Airspeeder Mk3: Meet the world’s first flying racing car
Who asked for it? Did you ask for it I didn’t ask for it, I can tell you that. This is the Airspeeder Mk3, the world’s first flying electric racing car. At least if you believe Alauda, the makers of the Airspeeder Mk3. Do you see any wheels? I don’t see any wheels. I thought cars, especially racing cars, should have wheels.
Sigh. Okay, let’s see what it’s about.
Airspeeder Mk3 overview
The Airspeeder Mk3 is a remote controlled electric vertical take-off and landing vehicle (eVTOL). It will participate in an upcoming remote controlled airspeeder racing series that will serve as a technical test and feeder series for a manned racing series for the next year. A full network of Mk3 electric aircraft is currently being manufactured at Airspeeder and Alauda’s technical headquarters in Adelaide, South Australia.
More than 10 identical racing cars will be produced and sent to teams later this year. Alauda says the aircraft will be manufactured by a team of automotive and aviation professionals from companies such as Mclaren, Babcock Aviation, Boeing, Jaguar Land Rover, Rolls-Royce and Brabham.
The Airspeeder Mk3 is a large eight-rotor drone as far as I can tell. There’s a cockpit in there, and it looks like you could cram a human pilot into that thing. Alauda plans to do so in 2022, when things go well with the first round of long-distance flights (i.e., drone flights) starting this year. In so many words, the plan is to get the series up and running – first checking everything with unmanned drones – and then rolling out the full zoot series with pilots. That sounds logical, and it might even be fun to watch and / or participate in, but I have some questions.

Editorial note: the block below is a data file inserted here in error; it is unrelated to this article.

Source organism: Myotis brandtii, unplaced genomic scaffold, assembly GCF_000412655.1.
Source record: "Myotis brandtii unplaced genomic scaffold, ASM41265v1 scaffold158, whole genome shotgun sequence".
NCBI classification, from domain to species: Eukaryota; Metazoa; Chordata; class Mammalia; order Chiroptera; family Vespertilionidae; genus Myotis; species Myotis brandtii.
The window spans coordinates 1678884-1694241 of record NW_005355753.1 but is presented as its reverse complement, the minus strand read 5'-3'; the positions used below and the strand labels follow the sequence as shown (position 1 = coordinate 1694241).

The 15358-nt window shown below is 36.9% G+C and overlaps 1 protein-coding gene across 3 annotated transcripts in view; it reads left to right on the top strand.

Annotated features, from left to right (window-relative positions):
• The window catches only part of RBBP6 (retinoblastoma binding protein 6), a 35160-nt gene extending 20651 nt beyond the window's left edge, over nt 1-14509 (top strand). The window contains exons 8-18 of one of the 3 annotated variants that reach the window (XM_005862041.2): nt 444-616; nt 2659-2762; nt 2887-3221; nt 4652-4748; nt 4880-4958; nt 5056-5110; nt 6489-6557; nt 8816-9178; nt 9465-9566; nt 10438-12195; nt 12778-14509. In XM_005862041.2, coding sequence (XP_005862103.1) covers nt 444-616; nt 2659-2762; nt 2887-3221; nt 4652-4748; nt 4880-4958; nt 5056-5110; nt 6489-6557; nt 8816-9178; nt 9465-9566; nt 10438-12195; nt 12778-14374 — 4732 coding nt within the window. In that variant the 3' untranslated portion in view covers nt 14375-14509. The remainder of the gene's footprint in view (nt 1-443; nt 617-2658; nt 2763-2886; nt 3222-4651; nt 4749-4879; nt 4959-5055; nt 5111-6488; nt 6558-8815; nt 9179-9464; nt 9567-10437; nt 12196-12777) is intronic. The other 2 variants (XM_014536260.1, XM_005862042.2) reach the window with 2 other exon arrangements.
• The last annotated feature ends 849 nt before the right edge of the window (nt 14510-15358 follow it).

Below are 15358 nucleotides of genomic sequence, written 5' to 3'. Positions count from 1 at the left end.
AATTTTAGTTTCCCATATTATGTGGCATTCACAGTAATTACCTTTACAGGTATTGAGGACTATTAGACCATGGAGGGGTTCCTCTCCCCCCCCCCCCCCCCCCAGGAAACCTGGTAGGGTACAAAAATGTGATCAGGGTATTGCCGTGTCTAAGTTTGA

Airspeeder Mk3: It’s a bird, it’s an airplane. . .
I worked for the world’s largest aircraft manufacturer for six years and spent even more years in motorsport. The Airspeeder is neither an airplane nor a racing car. There are no wheels; There are runners. This is a helicopter. Well, helicopters are cool, no two ways, but this is still more of a helicopter than a car. Sure, it looks like a cross between a 1950s Indy roadster and something young Anakin Skywalker would have used in the Boonta Eve Podraces, but this is certainly not a car. And it’s definitely not an airplane either.
The eight vortex blades mounted on these arms take care of the lift. This configuration is called an octocopter and uses counter-rotating propeller efficiencies. It’s a fairly common layout for industrial-grade drones, and it sure seems to work here, at least in the short footage.
In a way, the Airspeeder is the answer to the inevitable question of any modern geek, “Hey, this is a cool drone. Could we make one big enough for me to drive in? “The answer to that is usually always yes. You may not like the experience, but if we have enough money to engineer we could tie your bum to a Ford Pinto and make it “fly”. Short. And then I promise that you will receive a tasteful eulogy.
Who will control the Airspeeder Mk3?
So this is the stage that Alauda is in. They have a big drone that looks fine and when they finish testing they cram a pilot into it. It won’t be me and (most likely) not you.
Check out the size of the Airspeeder Mk3. Alauda doesn’t give any indication of load capacity or flight time at any given load, but this thing just isn’t very big. That observation, combined with common sense, makes me conclude that if you are taller than a jockey, you will not be flying any of these. It’s not a size issue, it’s a weight issue. I bet the total load capacity, fully loaded and ready to go, can’t be more than 150 pounds.
And that’s generous.